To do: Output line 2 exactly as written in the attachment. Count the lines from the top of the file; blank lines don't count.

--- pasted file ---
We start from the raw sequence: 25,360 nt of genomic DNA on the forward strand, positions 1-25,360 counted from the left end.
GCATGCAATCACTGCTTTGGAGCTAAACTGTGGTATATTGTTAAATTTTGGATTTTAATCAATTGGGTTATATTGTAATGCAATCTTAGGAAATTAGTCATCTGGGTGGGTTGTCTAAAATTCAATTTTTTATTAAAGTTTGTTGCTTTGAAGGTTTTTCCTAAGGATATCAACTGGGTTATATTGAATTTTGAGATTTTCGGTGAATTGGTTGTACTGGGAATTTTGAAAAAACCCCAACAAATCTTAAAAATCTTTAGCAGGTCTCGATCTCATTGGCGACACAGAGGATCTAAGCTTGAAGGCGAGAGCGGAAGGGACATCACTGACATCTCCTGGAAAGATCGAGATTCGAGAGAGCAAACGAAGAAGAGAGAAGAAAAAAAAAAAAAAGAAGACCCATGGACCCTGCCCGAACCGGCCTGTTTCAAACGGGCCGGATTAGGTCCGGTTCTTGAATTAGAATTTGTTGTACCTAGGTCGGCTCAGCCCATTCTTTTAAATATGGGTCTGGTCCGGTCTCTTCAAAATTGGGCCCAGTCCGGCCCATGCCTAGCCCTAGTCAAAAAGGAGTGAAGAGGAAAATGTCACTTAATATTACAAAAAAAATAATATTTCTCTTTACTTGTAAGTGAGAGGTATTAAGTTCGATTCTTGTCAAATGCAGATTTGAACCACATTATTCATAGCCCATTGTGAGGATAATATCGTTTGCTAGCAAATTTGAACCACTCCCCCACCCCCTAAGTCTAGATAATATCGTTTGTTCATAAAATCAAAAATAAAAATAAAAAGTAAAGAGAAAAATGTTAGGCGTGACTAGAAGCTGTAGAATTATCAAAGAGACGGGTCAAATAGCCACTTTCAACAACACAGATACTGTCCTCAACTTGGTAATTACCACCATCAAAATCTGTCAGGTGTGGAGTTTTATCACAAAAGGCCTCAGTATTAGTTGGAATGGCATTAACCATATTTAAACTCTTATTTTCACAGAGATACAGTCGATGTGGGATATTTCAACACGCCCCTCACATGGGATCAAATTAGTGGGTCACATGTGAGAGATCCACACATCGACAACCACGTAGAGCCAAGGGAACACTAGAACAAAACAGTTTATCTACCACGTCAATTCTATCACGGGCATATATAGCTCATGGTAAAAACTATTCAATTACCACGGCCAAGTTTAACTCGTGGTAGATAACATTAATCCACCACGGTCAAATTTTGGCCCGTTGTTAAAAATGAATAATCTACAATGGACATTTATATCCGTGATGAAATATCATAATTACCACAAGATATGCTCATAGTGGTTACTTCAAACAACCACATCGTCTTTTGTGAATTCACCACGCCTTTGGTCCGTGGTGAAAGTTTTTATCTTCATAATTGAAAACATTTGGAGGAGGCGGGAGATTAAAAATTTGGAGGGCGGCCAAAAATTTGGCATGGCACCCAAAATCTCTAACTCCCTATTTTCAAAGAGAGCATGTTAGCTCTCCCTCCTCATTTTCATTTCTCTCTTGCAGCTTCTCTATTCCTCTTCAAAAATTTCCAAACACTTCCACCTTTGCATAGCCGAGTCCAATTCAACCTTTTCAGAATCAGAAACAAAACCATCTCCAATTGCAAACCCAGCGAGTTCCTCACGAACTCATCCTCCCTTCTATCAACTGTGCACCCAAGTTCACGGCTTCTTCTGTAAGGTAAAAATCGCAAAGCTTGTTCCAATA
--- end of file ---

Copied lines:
GCATGCAATCACTGCTTTGGAGCTAAACTGTGGTATATTGTTAAATTTTGGATTTTAATCAATTGGGTTATATTGTAATGCAATCTTAGGAAATTAGTCATCTGGGTGGGTTGTCTAAAATTCAATTTTTTATTAAAGTTTGTTGCTTTGAAGGTTTTTCCTAAGGATATCAACTGGGTTATATTGAATTTTGAGATTTTCGGTGAATTGGTTGTACTGGGAATTTTGAAAAAACCCCAACAAATCTTAAAAATCTTTAGCAGGTCTCGATCTCATTGGCGACACAGAGGATCTAAGCTTGAAGGCGAGAGCGGAAGGGACATCACTGACATCTCCTGGAAAGATCGAGATTCGAGAGAGCAAACGAAGAAGAGAGAAGAAAAAAAAAAAAAAGAAGACCCATGGACCCTGCCCGAACCGGCCTGTTTCAAACGGGCCGGATTAGGTCCGGTTCTTGAATTAGAATTTGTTGTACCTAGGTCGGCTCAGCCCATTCTTTTAAATATGGGTCTGGTCCGGTCTCTTCAAAATTGGGCCCAGTCCGGCCCATGCCTAGCCCTAGTCAAAAAGGAGTGAAGAGGAAAATGTCACTTAATATTACAAAAAAAATAATATTTCTCTTTACTTGTAAGTGAGAGGTATTAAGTTCGATTCTTGTCAAATGCAGATTTGAACCACATTATTCATAGCCCATTGTGAGGATAATATCGTTTGCTAGCAAATTTGAACCACTCCCCCACCCCCTAAGTCTAGATAATATCGTTTGTTCATAAAATCAAAAATAAAAATAAAAAGTAAAGAGAAAAATGTTAGGCGTGACTAGAAGCTGTAGAATTATCAAAGAGACGGGTCAAATAGCCACTTTCAACAACACAGATACTGTCCTCAACTTGGTAATTACCACCATCAAAATCTGTCAGGTGTGGAGTTTTATCACAAAAGGCCTCAGTATTAGTTGGAATGGCATTAACCATATTTAAACTCTTATTTTCACAGAGATACAGTCGATGTGGGATATTTCAACACGCCCCTCACATGGGATCAAATTAGTGGGTCACATGTGAGAGATCCACACATCGACAACCACGTAGAGCCAAGGGAACACTAGAACAAAACAGTTTATCTACCACGTCAATTCTATCACGGGCATATATAGCTCATGGTAAAAACTATTCAATTACCACGGCCAAGTTTAACTCGTGGTAGATAACATTAATCCACCACGGTCAAATTTTGGCCCGTTGTTAAAAATGAATAATCTACAATGGACATTTATATCCGTGATGAAATATCATAATTACCACAAGATATGCTCATAGTGGTTACTTCAAACAACCACATCGTCTTTTGTGAATTCACCACGCCTTTGGTCCGTGGTGAAAGTTTTTATCTTCATAATTGAAAACATTTGGAGGAGGCGGGAGATTAAAAATTTGGAGGGCGGCCAAAAATTTGGCATGGCACCCAAAATCTCTAACTCCCTATTTTCAAAGAGAGCATGTTAGCTCTCCCTCCTCATTTTCATTTCTCTCTTGCAGCTTCTCTATTCCTCTTCAAAAATTTCCAAACACTTCCACCTTTGCATAGCCGAGTCCAATTCAACCTTTTCAGAATCAGAAACAAAACCATCTCCAATTGCAAACCCAGCGAGTTCCTCACGAACTCATCCTCCCTTCTATCAACTGTGCACCCAAGTTCACGGCTTCTTCTGTAAGGTAAAAATCGCAAAGCTTGTTCCAATA